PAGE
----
Country singer Kylie Rae Harris was drunk, speeding before deadly New Mexico crash

Harris, 30, was driving about 100 mph when she crashed and killed high school junior Maria Cruz, 16 , the sheriff's office said.
Toxicology and other reports indicate that Kylie Rae Harris had a blood-alcohol level of 0.28, or more than three times the legal limit, the Taos County Sheriff’s Office said in a statement on Facebook.
Toxicology and other reports indicate that Kylie Rae Harris had a blood-alcohol level of 0.28, or more than three times the legal limit, the Taos County Sheriff’s Office said in a statement on Facebook.kylierh/Instagram

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By Phil Helsel

Country music singer Kylie Rae Harris was drunk when she caused a deadly crash in New Mexico in September that killed her and a high-school driver, officials said Thursday.

Toxicology and other reports indicate that Harris, 30, had a blood-alcohol level of 0.28, or more than three times the legal limit, the Taos County Sheriff’s Office said in a statement on Facebook.

Maria Cruz, 16, was also killed in the Sept. 4 crash on Highway 522. The Taos High School junior was struck head on. Maria's father is the deputy chief of the San Cristóbal Volunteer Fire Department who happened upon the crash as first responders were assisting the victims, the Taos News has reported.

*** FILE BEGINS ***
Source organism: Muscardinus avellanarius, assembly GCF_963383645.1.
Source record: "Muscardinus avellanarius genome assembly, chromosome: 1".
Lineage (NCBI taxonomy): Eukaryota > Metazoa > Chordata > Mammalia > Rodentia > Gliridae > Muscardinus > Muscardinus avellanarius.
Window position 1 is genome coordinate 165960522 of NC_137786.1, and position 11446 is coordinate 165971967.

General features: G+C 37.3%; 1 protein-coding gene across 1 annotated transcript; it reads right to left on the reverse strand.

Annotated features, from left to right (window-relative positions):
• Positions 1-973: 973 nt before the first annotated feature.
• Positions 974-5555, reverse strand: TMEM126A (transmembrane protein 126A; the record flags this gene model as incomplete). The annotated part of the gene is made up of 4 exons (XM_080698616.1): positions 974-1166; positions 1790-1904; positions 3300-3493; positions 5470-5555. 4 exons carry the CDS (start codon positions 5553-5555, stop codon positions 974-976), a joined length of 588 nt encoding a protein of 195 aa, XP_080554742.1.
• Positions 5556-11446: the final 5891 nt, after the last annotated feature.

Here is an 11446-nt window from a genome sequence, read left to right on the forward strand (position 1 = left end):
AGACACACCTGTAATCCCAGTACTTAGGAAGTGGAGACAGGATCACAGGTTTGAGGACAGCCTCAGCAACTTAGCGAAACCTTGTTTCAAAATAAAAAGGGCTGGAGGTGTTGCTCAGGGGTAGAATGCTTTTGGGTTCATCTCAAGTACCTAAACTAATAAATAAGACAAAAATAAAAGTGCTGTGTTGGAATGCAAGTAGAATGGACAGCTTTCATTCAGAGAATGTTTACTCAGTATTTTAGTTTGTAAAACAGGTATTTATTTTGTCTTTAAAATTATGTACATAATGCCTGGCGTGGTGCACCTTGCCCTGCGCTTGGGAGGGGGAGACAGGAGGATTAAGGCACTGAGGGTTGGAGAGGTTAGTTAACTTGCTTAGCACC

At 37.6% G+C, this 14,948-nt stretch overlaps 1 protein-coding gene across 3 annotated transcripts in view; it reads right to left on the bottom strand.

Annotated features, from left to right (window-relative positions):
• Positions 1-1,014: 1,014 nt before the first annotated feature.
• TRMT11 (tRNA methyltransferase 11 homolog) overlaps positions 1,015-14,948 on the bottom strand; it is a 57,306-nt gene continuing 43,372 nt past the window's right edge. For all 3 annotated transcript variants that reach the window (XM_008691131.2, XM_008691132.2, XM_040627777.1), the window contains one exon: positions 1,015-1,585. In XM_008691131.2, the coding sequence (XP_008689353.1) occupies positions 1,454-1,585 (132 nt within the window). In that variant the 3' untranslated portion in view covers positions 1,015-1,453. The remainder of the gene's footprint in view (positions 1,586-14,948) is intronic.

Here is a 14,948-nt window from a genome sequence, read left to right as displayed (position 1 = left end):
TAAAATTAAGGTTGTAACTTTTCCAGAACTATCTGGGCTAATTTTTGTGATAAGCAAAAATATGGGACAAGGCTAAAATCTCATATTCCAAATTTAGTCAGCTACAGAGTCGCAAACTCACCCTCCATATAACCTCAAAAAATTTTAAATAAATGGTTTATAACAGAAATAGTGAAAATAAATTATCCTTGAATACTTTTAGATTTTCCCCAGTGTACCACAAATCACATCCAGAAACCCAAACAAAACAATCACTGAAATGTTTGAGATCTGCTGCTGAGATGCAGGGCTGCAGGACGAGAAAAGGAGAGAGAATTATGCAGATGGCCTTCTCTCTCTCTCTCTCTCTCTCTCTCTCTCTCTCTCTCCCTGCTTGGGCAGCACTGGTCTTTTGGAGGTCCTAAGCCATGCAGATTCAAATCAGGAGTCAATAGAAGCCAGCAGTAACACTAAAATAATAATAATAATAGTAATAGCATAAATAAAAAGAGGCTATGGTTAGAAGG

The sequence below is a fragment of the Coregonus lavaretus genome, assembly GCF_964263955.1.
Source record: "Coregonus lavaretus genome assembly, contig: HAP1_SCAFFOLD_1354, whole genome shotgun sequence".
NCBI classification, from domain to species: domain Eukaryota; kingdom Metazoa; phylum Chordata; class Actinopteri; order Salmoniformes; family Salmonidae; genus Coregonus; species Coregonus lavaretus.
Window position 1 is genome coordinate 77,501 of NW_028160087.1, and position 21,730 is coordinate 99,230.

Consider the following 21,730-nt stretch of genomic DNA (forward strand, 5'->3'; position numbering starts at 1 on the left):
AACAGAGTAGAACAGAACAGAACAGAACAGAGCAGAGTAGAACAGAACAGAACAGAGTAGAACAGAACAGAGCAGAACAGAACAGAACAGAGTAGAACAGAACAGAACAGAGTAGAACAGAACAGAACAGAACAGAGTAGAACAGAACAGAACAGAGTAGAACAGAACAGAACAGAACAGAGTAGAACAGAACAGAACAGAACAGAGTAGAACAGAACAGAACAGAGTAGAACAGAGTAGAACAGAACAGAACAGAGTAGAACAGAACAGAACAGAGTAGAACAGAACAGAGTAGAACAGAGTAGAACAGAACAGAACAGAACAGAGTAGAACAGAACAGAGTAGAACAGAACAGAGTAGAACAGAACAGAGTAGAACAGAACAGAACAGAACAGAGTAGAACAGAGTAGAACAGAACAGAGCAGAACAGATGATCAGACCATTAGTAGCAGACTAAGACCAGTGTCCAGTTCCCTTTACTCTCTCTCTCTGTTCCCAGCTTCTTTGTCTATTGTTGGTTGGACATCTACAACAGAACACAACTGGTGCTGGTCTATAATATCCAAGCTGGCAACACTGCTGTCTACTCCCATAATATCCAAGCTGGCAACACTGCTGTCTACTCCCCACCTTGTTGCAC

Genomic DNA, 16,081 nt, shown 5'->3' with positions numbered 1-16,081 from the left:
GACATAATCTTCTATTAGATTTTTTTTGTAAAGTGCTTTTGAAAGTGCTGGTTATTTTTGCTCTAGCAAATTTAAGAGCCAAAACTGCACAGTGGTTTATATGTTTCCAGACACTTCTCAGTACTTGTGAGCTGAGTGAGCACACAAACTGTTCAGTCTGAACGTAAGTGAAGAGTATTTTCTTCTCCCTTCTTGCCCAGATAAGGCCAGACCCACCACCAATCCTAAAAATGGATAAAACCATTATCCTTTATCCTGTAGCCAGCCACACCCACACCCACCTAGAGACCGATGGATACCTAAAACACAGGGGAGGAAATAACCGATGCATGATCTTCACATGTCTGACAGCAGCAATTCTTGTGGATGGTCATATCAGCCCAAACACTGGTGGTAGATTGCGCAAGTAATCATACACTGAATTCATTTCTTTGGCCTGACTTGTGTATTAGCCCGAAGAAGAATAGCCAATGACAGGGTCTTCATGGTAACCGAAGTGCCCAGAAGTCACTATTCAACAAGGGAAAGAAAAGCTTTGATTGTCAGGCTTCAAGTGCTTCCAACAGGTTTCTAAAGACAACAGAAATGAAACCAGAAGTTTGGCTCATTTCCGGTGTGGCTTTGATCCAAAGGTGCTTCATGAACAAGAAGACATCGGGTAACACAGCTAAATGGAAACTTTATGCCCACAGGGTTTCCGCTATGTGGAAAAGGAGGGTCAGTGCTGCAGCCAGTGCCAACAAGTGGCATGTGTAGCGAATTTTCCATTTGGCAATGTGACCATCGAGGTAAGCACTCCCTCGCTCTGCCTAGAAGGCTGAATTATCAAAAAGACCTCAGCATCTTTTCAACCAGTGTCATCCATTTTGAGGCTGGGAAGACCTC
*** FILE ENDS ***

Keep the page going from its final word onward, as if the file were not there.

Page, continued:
Harris was thought to have been driving about 100 mph when her Chevrolet Equinox struck another vehicle and she veered into traffic before crashing into Maria's Jeep, authorities have said.

"The now completed investigation supports what we suspected at the time of our initial investigation" Taos County Sheriff Jerry Hogrefe said in Thursday's statement.

He initially said investigators thought Harris caused the deadly crash and that speed and alcohol were likely factors.

Harris was scheduled to play at the Big Barn Dance Music Festival in Taos County when she and Maria were killed. Harris was the mother of a 6-year-old daughter.

Taos County is in the north-central part of the state, northeast of Albuquerque.

The National Highway Traffic Safety Administration says that 10,511 people died in drunk-driving crashes in 2018, a decrease from 2017 when there were around 10,900 such deaths. It defines those fatalities as deaths involving a driver or motorcycle operator with a blood-alcohol level of .08 or greater.